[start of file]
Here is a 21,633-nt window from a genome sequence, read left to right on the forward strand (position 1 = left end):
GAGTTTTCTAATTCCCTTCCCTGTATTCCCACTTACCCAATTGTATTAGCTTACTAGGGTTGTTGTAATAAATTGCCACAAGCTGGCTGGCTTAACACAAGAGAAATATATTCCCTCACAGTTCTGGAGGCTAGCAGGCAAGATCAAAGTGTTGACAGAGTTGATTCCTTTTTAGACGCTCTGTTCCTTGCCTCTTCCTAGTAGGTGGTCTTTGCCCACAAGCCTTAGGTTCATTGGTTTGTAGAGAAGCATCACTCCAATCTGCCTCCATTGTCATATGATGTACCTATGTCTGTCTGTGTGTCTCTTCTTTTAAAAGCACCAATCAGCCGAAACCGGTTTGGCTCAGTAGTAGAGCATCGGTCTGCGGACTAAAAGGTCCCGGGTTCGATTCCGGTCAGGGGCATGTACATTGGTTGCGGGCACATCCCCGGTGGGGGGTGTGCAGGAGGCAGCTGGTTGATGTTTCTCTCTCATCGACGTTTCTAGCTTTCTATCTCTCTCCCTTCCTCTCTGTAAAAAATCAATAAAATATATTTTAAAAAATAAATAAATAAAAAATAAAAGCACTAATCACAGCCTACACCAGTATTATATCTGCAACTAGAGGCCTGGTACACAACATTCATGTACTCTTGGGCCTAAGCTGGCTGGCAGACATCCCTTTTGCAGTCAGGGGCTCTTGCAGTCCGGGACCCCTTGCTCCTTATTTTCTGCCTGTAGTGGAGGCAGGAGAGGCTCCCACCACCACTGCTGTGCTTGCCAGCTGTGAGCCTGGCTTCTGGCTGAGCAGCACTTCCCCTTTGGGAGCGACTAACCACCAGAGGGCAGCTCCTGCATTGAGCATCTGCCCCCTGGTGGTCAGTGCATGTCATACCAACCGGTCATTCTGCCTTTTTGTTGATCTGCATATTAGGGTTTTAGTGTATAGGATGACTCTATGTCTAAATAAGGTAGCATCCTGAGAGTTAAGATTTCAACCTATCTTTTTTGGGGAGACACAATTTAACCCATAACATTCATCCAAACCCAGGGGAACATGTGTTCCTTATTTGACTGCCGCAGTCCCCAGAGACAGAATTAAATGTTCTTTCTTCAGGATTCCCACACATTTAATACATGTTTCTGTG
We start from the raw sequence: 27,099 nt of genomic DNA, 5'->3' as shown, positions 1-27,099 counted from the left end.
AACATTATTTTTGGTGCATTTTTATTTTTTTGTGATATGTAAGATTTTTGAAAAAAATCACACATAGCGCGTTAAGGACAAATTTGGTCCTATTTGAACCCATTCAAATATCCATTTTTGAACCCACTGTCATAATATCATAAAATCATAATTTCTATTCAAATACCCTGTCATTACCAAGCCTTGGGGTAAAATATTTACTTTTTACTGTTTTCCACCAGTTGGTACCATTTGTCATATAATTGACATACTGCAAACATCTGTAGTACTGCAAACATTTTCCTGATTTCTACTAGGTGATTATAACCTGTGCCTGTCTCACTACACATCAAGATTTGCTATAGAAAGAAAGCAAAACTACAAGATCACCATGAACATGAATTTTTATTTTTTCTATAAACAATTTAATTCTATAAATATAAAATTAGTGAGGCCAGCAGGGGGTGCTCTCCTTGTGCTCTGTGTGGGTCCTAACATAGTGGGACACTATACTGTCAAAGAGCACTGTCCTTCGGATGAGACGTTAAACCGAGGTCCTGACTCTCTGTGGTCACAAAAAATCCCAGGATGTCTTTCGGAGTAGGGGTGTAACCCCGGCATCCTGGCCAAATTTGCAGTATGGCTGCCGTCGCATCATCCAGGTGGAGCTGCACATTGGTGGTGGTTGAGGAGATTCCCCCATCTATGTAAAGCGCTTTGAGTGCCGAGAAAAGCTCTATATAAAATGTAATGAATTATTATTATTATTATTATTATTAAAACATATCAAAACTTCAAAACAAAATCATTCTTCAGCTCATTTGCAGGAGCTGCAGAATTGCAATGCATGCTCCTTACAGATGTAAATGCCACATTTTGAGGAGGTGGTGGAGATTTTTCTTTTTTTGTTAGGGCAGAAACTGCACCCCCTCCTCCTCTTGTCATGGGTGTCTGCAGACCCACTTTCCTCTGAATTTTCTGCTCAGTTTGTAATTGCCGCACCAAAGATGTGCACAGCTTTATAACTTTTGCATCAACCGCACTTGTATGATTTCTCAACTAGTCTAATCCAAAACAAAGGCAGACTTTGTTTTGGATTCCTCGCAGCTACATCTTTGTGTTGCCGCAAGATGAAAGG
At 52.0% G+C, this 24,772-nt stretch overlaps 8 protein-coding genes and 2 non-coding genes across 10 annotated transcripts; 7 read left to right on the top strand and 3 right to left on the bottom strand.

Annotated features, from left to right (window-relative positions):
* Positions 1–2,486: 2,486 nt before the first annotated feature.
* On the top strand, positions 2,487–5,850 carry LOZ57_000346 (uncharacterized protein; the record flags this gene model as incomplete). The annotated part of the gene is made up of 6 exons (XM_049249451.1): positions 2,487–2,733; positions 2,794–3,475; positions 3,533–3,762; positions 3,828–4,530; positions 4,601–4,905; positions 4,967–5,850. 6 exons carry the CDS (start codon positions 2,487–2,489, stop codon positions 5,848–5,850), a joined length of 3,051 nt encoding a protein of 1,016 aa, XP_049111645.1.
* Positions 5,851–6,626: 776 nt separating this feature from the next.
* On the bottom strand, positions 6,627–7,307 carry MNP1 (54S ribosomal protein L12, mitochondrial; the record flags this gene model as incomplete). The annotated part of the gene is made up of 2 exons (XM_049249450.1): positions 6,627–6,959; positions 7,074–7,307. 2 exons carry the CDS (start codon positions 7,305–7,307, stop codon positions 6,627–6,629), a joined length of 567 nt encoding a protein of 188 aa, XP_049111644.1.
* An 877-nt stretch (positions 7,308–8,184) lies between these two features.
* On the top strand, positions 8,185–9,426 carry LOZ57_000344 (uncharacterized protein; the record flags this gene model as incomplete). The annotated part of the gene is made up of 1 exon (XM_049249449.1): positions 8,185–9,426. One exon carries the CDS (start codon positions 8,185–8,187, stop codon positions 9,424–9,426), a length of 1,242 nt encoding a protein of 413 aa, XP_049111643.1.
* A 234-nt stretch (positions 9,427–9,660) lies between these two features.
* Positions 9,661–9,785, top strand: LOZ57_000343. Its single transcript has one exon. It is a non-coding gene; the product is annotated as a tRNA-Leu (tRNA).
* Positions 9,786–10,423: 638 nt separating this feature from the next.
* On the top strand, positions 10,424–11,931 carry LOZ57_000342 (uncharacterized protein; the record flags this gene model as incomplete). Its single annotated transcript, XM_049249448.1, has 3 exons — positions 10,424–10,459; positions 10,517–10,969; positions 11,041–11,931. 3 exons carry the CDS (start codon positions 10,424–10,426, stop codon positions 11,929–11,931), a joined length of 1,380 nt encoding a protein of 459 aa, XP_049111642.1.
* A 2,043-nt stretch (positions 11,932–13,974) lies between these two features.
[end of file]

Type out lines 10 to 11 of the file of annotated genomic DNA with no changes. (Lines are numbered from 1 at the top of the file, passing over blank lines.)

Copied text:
* On the bottom strand, positions 6,627–7,307 carry MNP1 (54S ribosomal protein L12, mitochondrial; the record flags this gene model as incomplete). The annotated part of the gene is made up of 2 exons (XM_049249450.1): positions 6,627–6,959; positions 7,074–7,307. 2 exons carry the CDS (start codon positions 7,305–7,307, stop codon positions 6,627–6,629), a joined length of 567 nt encoding a protein of 188 aa, XP_049111644.1.
* An 877-nt stretch (positions 7,308–8,184) lies between these two features.